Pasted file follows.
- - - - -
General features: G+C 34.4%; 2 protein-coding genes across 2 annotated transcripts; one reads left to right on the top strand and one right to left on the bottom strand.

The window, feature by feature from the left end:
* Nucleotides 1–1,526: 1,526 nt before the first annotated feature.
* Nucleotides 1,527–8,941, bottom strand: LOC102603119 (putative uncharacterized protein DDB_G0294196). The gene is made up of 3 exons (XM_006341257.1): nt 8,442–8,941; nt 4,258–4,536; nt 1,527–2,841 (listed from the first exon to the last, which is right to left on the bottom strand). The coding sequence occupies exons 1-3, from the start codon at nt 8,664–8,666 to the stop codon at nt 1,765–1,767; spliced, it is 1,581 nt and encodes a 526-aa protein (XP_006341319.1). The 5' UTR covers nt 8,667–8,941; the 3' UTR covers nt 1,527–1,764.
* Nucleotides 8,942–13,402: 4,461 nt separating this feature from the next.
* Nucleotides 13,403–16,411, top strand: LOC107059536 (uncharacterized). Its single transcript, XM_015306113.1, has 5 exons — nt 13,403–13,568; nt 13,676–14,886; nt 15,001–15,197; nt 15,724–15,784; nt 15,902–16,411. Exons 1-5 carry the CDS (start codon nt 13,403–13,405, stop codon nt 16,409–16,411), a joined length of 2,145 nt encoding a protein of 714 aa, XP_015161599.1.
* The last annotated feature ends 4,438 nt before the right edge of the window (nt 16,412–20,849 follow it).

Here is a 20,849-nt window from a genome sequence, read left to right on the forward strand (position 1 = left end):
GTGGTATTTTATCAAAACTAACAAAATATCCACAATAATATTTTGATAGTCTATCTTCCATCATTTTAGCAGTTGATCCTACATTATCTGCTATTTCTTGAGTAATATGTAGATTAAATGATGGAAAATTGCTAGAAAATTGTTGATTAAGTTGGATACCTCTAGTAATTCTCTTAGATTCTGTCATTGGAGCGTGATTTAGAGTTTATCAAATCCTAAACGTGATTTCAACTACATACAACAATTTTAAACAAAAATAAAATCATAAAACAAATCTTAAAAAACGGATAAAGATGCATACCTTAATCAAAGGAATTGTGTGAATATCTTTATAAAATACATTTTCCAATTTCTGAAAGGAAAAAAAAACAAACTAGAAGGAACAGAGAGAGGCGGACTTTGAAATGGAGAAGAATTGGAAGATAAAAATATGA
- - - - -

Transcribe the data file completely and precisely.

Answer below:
General features: G+C 34.4%; 2 protein-coding genes across 2 annotated transcripts; one reads left to right on the top strand and one right to left on the bottom strand.

The window, feature by feature from the left end:
* Nucleotides 1–1,526: 1,526 nt before the first annotated feature.
* Nucleotides 1,527–8,941, bottom strand: LOC102603119 (putative uncharacterized protein DDB_G0294196). The gene is made up of 3 exons (XM_006341257.1): nt 8,442–8,941; nt 4,258–4,536; nt 1,527–2,841 (listed from the first exon to the last, which is right to left on the bottom strand). The coding sequence occupies exons 1-3, from the start codon at nt 8,664–8,666 to the stop codon at nt 1,765–1,767; spliced, it is 1,581 nt and encodes a 526-aa protein (XP_006341319.1). The 5' UTR covers nt 8,667–8,941; the 3' UTR covers nt 1,527–1,764.
* Nucleotides 8,942–13,402: 4,461 nt separating this feature from the next.
* Nucleotides 13,403–16,411, top strand: LOC107059536 (uncharacterized). Its single transcript, XM_015306113.1, has 5 exons — nt 13,403–13,568; nt 13,676–14,886; nt 15,001–15,197; nt 15,724–15,784; nt 15,902–16,411. Exons 1-5 carry the CDS (start codon nt 13,403–13,405, stop codon nt 16,409–16,411), a joined length of 2,145 nt encoding a protein of 714 aa, XP_015161599.1.
* The last annotated feature ends 4,438 nt before the right edge of the window (nt 16,412–20,849 follow it).

Here is a 20,849-nt window from a genome sequence, read left to right on the forward strand (position 1 = left end):
GTGGTATTTTATCAAAACTAACAAAATATCCACAATAATATTTTGATAGTCTATCTTCCATCATTTTAGCAGTTGATCCTACATTATCTGCTATTTCTTGAGTAATATGTAGATTAAATGATGGAAAATTGCTAGAAAATTGTTGATTAAGTTGGATACCTCTAGTAATTCTCTTAGATTCTGTCATTGGAGCGTGATTTAGAGTTTATCAAATCCTAAACGTGATTTCAACTACATACAACAATTTTAAACAAAAATAAAATCATAAAACAAATCTTAAAAAACGGATAAAGATGCATACCTTAATCAAAGGAATTGTGTGAATATCTTTATAAAATACATTTTCCAATTTCTGAAAGGAAAAAAAAACAAACTAGAAGGAACAGAGAGAGGCGGACTTTGAAATGGAGAAGAATTGGAAGATAAAAATATGA